Monday, August 15, 2011
Whether you have a puppy or an older dog, involving the entire family in the dog's training is an important part in the dog's education as well as the child's. Kids like to be included in family things, and training a dog should be a family affair. Having a role in a dog's care and training also helps children learn about being compassionate and how to act around a dog.
Socializing a dog or puppy isn't difficult to do. What's hard is teaching children not to roughhouse with a dog to the point where the dog or puppy becomes agitated or overly excited. That's why kids and adults need to understand a dog's body language to know when the dog has had enough fun for the time being. Involving children in a dog's training helps them learn how to watch what a dog is saying. It helps them become more aware of the dog's movements, and it's one of the best ways to bond and learn who their dog is as an individual.
Understanding breeds compassion, and when children train a dog using positive reinforcement, they are learning a life lesson that teaches them positive techniques which help with their human relationships. They learn they don't have to intimidate or use fear or bullying to get things they want, and they learn that giving respect to a dog returns trust to them.
Growing up, we had a Manchester Terrier named Suzie. She was the first dog I remember and she'll always have a special place because of that. My mom was the one who taught me how to interact with dogs. She made it clear to my siblings and me that if we did something to Suzie that caused her to bite us, it was our fault – not Suzie’s. Mom did involve us in Suzie's training, and it helped us learn how to treat a dog with respect and that we did have control over her actions towards us. I also learned that training her was fun.
I talk about a dog's body language a lot because it's how dogs communicate with us. I'm a firm believer in teaching children to watch how a dog moves their body, eyes, if their tail is held high or tucked between their legs. A dog will convey what their intentions are and everyone – young and old alike – who is around a dog should understand their body language. When kids train a dog, they see for themselves what a calm and stable dog looks like, and what positive body language says. The more children learn about how a dog acts and learn that they can control the dog's actions, the safer they are around any dog. Every child and adult should know how to recognize an aggressive dog or one that's scared to avoid unnecessary confrontations.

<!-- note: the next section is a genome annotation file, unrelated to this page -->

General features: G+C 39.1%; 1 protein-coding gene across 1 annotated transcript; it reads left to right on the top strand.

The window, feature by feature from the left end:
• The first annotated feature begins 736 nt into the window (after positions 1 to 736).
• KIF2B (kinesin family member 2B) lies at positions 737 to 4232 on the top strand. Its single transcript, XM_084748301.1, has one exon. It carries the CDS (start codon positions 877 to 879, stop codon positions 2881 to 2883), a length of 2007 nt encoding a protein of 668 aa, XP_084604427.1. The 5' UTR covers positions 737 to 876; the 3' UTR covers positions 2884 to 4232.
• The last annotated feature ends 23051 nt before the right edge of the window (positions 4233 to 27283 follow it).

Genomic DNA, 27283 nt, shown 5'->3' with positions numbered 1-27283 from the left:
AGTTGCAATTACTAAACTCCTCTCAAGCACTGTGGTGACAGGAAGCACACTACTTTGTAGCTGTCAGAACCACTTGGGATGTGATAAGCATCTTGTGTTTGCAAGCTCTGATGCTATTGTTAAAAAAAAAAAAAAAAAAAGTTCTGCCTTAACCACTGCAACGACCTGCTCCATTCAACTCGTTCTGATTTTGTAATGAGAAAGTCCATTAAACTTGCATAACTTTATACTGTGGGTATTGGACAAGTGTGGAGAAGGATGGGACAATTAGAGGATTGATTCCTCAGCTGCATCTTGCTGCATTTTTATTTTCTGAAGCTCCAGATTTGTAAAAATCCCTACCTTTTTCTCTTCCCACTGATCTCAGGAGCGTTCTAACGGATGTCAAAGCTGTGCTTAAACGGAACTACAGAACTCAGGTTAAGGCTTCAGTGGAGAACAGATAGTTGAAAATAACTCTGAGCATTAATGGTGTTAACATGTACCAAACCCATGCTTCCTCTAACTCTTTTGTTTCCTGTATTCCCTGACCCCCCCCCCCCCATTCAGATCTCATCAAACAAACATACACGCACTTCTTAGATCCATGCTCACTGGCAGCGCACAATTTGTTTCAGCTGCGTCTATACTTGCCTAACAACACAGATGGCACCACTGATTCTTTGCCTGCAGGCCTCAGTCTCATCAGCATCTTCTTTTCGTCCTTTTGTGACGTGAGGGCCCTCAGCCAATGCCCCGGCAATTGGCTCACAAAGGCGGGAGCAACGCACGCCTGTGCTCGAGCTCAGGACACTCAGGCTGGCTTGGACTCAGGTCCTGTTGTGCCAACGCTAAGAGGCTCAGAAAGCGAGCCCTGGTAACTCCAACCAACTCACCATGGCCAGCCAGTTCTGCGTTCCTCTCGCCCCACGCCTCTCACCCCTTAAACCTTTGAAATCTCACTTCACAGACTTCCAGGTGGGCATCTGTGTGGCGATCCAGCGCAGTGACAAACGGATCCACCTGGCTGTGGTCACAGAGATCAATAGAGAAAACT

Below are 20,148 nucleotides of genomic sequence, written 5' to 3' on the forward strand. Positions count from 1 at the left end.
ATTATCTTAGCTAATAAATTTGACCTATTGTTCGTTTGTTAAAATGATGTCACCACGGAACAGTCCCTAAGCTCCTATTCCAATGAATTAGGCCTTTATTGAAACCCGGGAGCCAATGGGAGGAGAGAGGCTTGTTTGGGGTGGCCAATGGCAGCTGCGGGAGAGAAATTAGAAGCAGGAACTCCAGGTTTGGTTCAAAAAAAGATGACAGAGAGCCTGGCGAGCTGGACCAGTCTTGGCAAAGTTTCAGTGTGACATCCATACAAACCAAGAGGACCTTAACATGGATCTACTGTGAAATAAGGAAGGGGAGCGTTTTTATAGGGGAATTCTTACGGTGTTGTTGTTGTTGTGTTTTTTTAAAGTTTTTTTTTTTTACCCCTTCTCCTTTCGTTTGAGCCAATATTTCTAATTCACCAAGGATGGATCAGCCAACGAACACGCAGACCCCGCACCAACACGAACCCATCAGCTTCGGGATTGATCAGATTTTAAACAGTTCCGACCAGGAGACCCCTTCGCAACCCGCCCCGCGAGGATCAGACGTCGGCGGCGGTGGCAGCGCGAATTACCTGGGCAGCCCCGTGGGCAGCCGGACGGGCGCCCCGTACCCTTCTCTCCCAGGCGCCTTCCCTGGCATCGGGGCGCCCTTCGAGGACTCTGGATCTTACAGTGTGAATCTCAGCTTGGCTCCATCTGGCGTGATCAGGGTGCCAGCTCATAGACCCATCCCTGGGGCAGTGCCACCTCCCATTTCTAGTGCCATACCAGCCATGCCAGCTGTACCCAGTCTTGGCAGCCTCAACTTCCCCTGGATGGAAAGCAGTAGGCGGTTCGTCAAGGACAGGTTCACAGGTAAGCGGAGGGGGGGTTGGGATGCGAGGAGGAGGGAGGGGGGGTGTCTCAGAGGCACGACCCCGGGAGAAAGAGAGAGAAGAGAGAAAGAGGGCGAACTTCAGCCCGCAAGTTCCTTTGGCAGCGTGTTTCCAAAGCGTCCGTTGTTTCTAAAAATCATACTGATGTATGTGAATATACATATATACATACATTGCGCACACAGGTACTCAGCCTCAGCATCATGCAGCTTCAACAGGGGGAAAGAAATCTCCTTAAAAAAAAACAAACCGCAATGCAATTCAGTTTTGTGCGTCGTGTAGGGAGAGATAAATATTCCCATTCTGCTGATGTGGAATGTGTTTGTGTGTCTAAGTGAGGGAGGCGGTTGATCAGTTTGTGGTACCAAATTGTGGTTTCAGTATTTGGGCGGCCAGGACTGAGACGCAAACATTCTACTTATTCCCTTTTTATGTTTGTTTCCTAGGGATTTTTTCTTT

Understanding how a dog views his world is important. Like children, dogs need educating to know how we expect them to act. Dog bites happen because the dog's signals were ignored or misread, and a dog will tell you his intentions before he bites. His body language can be subtle and learning how to read a dog is a process that takes time to master. Small children should never be left alone with a dog no matter how well trained the dog is or how good the relationship is between them.
A dog's hierarchy isn't the same as wolves, but dogs do have their own rank and file. Small children fall into the dog's hierarchy as subordinate to them because of the child's size. By involving kids in the training process, the dog learns to pay attention to every human in his family no matter how big or small they are and he understands the child is on a higher level in the family hierarchy than he is. A dog who knows basic commands like sit, stay, down and come is easier to manage and less likely to get into trouble when he responds to all members of his human family.
Because children and dogs love playing together, involving kids in dog training is something they can do while playing. Keep lots of CANIDAE TidNips™ treats on hand for training, and you might be surprised how good of a dog trainer your child becomes and how well mannered your dog is when everyone in the family is involved in his education.
Photo by docentjoyce
Read more articles by Linda Cole